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Impact of the MLC on the MRI field distortion of a prototype MRI-linac
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To cope with intrafraction tumor motion, integrated MRI-linac systems for real-time image guidance are currently under development. The multileaf collimator
(MLC) is a key component in every state-of-the-art radiotherapy treatment system, allowing for accurate field shaping and tumor tracking. This work quantifies the magnetic impact of a widely used MLC on the MRI field homogeneity for such a modality.
The finite element method was employed to model a MRI-linac assembly comprised of a
magnet and the key ferromagnetic components of a Varian Millennium 120 MLC, namely, the leaves and motors. Full 3D magnetic field maps of the system were generated. From these field maps, the peak-to-peak distortion within the MRI
imaging volume was evaluated over a
diameter sphere volume (DSV) around the isocenter and compared to a maximum preshim inhomogeneity of
. Five parametric studies were performed: (1) The source-to-isocenter distance (SID) was varied from 100 to
, to span the range of a compact system to that with lower magnetic coupling. (2) The MLC model was changed from leaves only to leaves with motors, to determine the contribution to the total distortion caused by MLC leaves and motors separately. (3) The system was configured in the inline or perpendicular orientation, i.e., the linac treatment beam was oriented parallel or perpendicular to the magnetic field direction. (4) The treatment field size was varied from 0 × 0 to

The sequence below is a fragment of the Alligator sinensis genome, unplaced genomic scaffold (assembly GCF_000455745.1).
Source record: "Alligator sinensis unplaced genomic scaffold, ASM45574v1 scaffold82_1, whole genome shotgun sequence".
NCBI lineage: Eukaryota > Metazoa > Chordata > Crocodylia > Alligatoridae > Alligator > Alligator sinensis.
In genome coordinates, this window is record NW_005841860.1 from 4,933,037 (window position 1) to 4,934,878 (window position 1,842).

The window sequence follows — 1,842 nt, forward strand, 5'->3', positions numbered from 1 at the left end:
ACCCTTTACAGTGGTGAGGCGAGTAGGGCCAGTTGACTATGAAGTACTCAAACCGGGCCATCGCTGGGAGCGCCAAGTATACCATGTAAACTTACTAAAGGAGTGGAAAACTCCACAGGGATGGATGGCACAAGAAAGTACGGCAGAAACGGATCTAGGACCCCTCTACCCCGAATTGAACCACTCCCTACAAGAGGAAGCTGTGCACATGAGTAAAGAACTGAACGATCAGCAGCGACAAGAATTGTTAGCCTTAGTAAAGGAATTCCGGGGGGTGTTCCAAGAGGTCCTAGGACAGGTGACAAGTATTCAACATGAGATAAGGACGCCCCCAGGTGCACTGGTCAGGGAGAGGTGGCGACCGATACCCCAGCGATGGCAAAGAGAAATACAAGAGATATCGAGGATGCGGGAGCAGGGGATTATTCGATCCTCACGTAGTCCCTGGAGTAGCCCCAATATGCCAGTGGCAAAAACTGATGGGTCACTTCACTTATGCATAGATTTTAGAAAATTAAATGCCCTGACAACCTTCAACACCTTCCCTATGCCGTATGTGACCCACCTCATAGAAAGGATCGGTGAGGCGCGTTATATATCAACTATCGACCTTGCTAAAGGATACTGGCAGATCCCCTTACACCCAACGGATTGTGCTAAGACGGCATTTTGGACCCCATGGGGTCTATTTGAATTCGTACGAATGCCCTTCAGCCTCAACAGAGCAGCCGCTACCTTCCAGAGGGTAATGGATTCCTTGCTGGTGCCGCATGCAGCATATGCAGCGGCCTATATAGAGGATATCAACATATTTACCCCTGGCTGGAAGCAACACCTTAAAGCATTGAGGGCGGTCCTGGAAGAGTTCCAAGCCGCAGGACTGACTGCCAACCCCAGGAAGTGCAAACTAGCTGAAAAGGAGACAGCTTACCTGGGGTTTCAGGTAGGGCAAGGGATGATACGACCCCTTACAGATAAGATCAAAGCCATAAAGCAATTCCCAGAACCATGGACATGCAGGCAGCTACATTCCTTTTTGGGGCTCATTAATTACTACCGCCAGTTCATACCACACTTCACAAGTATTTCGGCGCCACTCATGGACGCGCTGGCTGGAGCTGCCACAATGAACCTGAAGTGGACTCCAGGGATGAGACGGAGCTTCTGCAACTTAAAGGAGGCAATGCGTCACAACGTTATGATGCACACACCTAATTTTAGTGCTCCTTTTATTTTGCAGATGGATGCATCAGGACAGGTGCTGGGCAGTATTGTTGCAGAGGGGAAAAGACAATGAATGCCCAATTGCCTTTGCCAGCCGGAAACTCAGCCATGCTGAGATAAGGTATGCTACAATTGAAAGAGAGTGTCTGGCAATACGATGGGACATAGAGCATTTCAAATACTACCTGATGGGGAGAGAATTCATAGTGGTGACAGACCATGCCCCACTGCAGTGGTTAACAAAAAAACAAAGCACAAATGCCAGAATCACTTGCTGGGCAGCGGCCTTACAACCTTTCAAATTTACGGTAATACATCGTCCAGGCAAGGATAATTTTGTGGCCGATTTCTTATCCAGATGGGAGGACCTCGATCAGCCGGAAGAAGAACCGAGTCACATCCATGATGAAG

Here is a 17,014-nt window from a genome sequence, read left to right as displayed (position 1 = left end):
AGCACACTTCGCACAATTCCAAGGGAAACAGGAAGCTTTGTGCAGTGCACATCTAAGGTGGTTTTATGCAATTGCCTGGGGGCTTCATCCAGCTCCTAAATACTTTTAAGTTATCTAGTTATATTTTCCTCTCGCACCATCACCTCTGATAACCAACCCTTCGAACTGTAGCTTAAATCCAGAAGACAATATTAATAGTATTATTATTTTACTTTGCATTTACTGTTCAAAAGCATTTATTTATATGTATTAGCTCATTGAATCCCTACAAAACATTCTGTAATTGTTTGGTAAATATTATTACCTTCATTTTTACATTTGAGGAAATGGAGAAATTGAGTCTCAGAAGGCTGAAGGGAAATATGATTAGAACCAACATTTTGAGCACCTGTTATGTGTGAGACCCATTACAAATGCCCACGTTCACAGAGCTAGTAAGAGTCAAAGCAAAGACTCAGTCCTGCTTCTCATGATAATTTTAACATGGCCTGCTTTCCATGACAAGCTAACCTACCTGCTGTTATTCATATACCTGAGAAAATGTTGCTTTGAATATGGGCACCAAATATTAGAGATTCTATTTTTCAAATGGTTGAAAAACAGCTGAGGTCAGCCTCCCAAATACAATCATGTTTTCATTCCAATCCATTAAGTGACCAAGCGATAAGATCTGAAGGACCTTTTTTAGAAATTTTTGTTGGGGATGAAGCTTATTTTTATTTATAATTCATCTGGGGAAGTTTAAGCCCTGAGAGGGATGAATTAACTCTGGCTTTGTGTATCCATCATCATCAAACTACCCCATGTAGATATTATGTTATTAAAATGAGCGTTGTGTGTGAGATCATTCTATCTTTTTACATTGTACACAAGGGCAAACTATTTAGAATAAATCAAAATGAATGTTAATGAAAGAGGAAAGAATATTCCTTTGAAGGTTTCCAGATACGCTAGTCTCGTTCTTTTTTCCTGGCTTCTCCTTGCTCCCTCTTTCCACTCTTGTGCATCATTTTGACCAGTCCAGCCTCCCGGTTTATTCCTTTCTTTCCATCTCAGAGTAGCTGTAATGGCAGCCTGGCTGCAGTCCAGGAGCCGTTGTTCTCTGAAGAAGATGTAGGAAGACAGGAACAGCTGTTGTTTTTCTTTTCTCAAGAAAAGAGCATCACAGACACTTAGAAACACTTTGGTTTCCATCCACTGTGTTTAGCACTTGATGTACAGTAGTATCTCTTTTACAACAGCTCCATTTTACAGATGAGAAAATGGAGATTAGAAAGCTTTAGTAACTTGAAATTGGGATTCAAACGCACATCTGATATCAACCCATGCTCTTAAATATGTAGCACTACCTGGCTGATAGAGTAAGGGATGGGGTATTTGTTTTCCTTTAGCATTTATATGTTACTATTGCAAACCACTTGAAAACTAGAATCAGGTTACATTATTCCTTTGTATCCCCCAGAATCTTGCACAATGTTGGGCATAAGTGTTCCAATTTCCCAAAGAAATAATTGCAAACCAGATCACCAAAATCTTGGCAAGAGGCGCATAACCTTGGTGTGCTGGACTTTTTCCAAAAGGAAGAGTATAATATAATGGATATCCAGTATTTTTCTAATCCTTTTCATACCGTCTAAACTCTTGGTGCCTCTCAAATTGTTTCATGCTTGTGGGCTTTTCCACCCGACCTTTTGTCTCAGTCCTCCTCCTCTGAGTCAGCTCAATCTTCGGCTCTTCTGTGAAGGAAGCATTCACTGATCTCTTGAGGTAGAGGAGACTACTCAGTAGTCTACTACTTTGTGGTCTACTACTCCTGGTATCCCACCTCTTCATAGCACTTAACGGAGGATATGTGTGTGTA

, to span the range of clinical treatment fields. (5) The coil currents were scaled linearly to produce magnetic field strengths B
0 of 0.5, 1.0, and
, to estimate how the MLC impact changes with B
(1) The MLC-induced MRI field distortion fell continuously with increasing SID. (2) MLC leaves and motors were found to contribute to the distortion in approximately equal measure. (3) Due to faster falloff of the fringe field, the field distortion was generally smaller in the perpendicular beam orientation. The peak-to-peak DSV distortion was below
(inline) for the
design. (4) The simulation of different treatment fields was identified to cause dynamic changes in the field distribution. However, the estimated residual distortion was below
geometric distortion at
(inline) for a
frequency-encoding gradient. (5) Due to magnetic saturation of the MLC materials, the field distortion remained constant at
This work shows that the MRI field distortions caused by the MLC cannot be ignored and must be thoroughly investigated for any MRI-linac system. The numeric distortion values obtained for our
magnet may vary for other magnet designs with substantially different fringe fields, however the concept of modest increases in the SID to reduce the distortion to a shimmable level is generally applicable.
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